Unfortunately, I for some reason never took a picture of the building itself. Suffice to say, it looks like what an old-school pizza parlor should look like, both inside and out: lots of seating, TVs on the walls with sports on, an arcade game and a pinball machine in the corner, counter service, and people having a good time. You can get a good sense of the place from their Flickr photo stream, but here’s a picture that was too good not to take:
Yes, I took a picture of a toilet. I’m classy like that. That’s what’s staring at you in the men’s room when you walk in. Think you can use the bathroom with that guy giving you the eye?
It’s the little things like this that makes these trips worthwhile. And for the record, Kina wins. Her restaurant with its creepy toilet man restroom is awesome.
Dinner was at Paizano’s, of course. I had to take a picture of the pint glass (with beer in it, naturally) because of the logo, but what I actually ate for dinner was the barbecue chicken stromboli.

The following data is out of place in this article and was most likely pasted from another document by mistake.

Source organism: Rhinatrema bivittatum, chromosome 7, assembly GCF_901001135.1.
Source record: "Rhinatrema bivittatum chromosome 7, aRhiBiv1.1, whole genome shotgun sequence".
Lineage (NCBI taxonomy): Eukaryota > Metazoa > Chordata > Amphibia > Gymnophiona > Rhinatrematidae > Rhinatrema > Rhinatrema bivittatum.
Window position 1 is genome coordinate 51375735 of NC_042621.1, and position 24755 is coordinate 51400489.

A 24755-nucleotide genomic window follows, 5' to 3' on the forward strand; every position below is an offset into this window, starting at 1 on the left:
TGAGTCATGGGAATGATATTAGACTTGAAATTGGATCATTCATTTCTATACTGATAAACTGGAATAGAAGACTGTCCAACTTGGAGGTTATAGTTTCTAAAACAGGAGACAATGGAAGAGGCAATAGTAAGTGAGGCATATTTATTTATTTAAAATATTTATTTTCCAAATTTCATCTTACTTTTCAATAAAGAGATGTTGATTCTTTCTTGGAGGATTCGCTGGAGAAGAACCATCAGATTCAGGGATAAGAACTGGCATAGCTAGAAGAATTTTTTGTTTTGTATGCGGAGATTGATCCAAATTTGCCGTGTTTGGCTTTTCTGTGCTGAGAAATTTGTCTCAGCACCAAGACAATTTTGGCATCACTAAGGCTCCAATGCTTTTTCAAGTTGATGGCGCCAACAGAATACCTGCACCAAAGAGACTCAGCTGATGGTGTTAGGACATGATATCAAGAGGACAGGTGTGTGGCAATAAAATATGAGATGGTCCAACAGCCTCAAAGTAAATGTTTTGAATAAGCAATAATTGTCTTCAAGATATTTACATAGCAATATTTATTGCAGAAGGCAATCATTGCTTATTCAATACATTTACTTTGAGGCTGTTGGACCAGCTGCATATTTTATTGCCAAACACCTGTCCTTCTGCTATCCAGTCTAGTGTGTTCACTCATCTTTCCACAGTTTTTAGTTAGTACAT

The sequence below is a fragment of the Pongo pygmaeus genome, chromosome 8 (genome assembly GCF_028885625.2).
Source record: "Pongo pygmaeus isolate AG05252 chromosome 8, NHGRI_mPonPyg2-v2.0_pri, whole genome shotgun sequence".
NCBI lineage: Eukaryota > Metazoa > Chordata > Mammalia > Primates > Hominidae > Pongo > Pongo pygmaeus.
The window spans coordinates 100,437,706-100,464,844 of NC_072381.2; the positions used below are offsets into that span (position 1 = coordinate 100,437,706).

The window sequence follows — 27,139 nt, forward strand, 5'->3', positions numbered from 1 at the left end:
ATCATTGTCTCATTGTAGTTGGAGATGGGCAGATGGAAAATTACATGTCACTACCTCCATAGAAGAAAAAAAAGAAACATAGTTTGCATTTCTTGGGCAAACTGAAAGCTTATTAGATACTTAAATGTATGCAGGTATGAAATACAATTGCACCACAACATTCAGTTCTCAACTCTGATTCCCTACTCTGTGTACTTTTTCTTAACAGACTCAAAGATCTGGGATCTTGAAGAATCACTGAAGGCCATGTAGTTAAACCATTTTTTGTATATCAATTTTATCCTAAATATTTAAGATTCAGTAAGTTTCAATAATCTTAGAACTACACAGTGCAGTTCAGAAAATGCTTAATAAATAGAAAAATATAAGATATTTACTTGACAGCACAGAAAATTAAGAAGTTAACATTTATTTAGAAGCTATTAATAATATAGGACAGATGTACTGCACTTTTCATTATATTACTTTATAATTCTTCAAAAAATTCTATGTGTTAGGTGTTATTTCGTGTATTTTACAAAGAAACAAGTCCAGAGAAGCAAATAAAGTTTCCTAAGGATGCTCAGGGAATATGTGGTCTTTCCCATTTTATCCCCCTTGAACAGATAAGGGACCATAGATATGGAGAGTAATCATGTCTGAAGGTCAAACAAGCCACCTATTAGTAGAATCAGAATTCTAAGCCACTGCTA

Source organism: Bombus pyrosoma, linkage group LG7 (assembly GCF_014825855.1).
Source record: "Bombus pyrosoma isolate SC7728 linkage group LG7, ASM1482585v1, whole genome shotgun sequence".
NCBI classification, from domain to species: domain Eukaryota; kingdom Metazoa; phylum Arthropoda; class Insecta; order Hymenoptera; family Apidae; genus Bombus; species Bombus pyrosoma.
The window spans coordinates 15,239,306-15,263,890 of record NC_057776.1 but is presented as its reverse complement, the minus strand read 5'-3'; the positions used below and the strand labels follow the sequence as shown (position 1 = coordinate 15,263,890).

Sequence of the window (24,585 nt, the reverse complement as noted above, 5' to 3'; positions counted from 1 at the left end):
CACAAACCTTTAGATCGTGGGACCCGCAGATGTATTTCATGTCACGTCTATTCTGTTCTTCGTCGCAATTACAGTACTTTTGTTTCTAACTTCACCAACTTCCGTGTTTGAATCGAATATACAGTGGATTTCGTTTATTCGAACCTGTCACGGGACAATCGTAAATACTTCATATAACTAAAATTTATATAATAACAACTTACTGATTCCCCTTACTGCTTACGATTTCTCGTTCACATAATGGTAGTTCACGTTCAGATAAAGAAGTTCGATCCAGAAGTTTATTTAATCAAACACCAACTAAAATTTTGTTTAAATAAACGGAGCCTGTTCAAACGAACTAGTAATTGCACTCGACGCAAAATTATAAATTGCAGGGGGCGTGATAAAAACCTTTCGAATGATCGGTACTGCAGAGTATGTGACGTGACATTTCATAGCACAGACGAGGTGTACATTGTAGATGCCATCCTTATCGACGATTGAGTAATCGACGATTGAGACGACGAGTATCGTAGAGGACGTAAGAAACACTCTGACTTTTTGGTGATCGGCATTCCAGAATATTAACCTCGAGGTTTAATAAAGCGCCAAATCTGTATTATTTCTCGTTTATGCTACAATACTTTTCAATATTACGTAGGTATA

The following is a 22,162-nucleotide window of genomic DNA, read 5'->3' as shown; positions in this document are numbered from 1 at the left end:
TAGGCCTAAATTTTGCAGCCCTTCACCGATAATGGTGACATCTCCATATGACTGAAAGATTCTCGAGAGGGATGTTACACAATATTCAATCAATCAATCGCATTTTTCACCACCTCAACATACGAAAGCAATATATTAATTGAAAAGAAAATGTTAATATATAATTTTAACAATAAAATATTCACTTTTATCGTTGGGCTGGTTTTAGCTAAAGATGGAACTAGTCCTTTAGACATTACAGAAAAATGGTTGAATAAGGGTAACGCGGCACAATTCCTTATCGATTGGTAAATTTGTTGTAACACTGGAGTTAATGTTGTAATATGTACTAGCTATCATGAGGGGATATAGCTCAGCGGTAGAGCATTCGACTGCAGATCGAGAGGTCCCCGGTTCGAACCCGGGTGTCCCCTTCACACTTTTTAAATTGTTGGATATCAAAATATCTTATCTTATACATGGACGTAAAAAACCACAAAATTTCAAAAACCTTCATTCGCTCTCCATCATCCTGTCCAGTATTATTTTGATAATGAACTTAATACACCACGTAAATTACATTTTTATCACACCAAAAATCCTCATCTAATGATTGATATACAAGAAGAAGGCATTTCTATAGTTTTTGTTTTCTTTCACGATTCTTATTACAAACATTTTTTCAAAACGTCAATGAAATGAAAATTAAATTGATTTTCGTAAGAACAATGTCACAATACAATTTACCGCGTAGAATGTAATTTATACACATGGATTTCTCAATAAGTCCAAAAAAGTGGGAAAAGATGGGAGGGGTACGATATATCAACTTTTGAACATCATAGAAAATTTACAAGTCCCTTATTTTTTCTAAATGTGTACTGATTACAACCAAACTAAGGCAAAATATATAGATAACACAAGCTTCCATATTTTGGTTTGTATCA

How was it? Let’s just say I would use the letters O, M, and G to describe it. Seriously, it was so good that I literally could not stop eating it. I blame the barbecue sauce. All of us had similar sentiments about our dinners.
The next day was lunch: giant slices of pizza with drink combos. Maybe a salad. But their single slices are cut from their 24-inch pizzas, so are freaking huge. One’ll do ya. I had a slice with the can of PBR (one of the lunch deals). You can’t go wrong with pizza and PBR.
Of course, when we left Sunday we bought a giant 24-inch pizza to take home for dinner:
We were eating for days.
The rest of Baker City, you ask? Oh yeah, we did do more than just eat Kina’s food…
Downtown Baker is picturesque and charming. The central feature of downtown is the historic Geiser Grand Hotel, which at one time was considered the finest hotel between Salt Lake City and Portland (back when Baker was a booming mining and agricultural center of the Pacific Northwest).
Over 100 years old, and renovated and re-opened in the mid-90s, the Geiser Grand is famously reputed to be haunted. Visitors can check out the lobby and the basement area, where they have meeting areas along with bits and pieces of Baker City history on display. We looked around but didn’t see (or hear) any ghosts.